TODAY |

'Public health malpractice' - professor urges NZ healthcare reform

A Massey University professor says the way we treat healthcare for the elderly in New Zealand borders on malpractice.

A Massey University professor says chronic illnesses continue to be treated the same as acute illnesses – and it’s costing millions. Source: 1 NEWS

Professor Paul McDonald of Massey University's College of Health says it was a misconception that an ageing population was the cause of increasing healthcare expenditure - up to a 4.3 per cent increase annually.

We're currently trying to treat chronic disease is through a medical care system which was designed to treat acute conditions - Professor Paul McDonald

He said that the increase instead comes from the way the healthcare system is set up - primarily to treat acute illnesses.

"It's really related to the increase in chronic diseases and the stubborn way we insist on treating them, and things like end of life care, which are expensive regardless of what age you die at," he told TV ONE's Breakfast programme this morning.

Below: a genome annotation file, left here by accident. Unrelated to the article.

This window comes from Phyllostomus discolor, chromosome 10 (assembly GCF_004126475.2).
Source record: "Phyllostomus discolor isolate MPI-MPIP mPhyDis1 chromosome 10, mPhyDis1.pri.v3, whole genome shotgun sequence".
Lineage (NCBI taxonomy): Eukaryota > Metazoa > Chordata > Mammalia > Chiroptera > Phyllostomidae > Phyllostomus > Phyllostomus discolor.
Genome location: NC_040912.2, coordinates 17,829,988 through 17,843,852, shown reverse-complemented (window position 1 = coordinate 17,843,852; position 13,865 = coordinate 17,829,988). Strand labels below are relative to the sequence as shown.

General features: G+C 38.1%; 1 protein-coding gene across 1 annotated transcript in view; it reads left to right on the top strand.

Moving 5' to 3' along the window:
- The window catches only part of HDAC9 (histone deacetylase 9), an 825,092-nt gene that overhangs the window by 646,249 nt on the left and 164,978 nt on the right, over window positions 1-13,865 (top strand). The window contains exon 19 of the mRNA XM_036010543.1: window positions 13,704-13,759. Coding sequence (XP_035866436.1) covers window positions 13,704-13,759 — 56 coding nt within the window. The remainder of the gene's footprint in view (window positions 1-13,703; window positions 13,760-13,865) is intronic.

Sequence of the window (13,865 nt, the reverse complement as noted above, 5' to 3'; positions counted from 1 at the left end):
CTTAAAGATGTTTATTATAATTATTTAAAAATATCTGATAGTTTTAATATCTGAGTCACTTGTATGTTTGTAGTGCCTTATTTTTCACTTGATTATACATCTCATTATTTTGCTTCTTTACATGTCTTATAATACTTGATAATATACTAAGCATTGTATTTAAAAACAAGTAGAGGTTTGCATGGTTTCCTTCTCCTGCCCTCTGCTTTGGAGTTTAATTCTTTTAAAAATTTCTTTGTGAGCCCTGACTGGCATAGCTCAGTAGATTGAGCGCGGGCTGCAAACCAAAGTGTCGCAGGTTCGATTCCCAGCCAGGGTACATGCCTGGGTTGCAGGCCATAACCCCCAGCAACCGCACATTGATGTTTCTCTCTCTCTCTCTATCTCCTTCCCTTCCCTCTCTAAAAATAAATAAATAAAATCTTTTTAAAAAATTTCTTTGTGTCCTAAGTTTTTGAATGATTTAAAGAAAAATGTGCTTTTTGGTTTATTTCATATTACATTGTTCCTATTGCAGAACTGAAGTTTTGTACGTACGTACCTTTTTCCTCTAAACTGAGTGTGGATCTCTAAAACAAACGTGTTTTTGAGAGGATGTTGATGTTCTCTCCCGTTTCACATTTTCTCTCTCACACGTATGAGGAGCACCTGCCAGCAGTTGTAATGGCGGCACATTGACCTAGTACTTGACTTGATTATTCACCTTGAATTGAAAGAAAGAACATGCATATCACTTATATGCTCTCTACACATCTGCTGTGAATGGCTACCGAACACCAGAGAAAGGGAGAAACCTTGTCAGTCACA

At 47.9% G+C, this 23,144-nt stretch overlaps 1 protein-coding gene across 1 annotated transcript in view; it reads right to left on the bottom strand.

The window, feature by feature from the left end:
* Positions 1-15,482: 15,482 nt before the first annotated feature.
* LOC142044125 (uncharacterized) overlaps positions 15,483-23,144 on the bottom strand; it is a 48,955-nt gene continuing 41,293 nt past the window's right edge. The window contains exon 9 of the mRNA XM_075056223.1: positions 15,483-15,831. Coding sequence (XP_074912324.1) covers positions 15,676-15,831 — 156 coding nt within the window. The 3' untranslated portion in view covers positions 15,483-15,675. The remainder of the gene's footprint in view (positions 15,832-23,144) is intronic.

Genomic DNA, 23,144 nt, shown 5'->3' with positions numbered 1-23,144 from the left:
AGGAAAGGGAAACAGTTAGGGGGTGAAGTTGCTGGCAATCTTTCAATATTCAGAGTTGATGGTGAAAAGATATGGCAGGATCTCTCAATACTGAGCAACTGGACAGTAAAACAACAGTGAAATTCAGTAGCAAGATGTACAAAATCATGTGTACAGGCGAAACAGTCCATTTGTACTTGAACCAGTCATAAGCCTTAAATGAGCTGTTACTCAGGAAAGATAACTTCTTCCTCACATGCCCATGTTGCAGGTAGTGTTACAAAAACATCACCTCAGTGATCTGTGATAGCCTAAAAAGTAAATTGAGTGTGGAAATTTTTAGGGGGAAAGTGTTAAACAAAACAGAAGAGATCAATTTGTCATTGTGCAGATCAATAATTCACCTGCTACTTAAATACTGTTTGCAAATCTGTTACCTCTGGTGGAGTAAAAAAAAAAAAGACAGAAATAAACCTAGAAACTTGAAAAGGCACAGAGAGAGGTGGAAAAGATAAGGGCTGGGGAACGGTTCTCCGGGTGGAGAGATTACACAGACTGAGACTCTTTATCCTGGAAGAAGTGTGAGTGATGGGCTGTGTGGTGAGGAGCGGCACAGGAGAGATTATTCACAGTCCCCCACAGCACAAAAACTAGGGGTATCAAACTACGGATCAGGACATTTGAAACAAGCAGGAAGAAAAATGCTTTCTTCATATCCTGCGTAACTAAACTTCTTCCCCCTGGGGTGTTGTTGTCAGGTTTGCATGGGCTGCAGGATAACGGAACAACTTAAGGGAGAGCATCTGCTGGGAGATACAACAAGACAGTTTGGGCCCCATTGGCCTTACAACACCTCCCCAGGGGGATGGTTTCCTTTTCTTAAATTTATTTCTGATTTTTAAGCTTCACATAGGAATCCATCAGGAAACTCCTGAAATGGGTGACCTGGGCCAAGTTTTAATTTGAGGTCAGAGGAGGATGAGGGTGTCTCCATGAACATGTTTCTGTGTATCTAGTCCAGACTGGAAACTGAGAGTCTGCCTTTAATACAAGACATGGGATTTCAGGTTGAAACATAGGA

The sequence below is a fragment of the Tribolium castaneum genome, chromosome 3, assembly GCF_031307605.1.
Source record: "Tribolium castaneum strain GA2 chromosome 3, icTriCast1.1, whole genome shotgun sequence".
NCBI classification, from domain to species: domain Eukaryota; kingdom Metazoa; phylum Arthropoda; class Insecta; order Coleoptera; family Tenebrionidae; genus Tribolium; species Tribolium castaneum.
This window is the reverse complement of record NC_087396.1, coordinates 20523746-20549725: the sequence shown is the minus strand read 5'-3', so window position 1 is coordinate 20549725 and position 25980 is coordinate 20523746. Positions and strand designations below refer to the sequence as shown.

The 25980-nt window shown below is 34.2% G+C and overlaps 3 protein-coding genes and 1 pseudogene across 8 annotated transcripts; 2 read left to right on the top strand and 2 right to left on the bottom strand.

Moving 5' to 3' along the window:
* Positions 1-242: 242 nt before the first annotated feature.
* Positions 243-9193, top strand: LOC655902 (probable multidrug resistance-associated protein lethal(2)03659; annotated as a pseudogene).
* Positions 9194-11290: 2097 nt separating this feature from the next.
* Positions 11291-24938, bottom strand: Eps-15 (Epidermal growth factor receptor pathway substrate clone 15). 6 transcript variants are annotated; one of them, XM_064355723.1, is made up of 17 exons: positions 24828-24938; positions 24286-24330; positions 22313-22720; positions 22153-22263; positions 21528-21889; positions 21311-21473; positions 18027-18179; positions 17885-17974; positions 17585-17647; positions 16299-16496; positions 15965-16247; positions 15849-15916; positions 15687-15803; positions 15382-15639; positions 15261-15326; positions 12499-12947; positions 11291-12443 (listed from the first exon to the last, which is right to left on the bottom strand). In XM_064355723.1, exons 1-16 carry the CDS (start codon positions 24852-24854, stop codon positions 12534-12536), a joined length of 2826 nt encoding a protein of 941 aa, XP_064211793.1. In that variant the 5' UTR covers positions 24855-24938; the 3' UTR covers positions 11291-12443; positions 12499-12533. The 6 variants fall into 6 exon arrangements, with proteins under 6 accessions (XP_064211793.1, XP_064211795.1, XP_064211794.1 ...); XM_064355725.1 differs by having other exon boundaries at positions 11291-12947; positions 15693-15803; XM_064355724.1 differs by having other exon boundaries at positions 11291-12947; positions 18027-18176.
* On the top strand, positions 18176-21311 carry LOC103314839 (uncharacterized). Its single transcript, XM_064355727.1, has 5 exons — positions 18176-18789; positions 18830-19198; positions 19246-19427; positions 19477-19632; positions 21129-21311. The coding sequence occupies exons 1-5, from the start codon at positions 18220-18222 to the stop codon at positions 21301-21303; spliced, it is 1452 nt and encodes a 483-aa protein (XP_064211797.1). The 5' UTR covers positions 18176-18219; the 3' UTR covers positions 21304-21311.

Acute conditions are severe and sudden in onset. This could describe anything from a broken bone to an asthma attack.

A chronic condition, by contrast is a long-developing syndrome, such as osteoporosis or asthma. 

"The way that we're currently trying to treat chronic disease is through a medical care system which was designed to treat acute conditions. 

We know there are certain things that work yet we continue to ignore making the proper investments in them - Professor Paul McDonald

"The big challenge is for us to really rethink some of the paradigms we use - right now we think that health is a series of medical challenges that sometimes have social implications - what we need to do is turn that paradigm on its head and realise that health is a series of social, economical and cultural challenges and opportunities that sometimes produce medical implications."

Getting political support for a re-think of the health system involved advocacy, Professor McDonald said, and pointed to failures in overseas health systems operating the same way, such as the United Kingdom, Canada and the United States.

"Eventually we're going to realise that we're going down a path that other nations have gone before - the present way that we're doing it isn't working," he said.

"We're on the verge of committing what I would call public health malpractice - we know there are certain things that work yet we continue to ignore making the proper investments in them."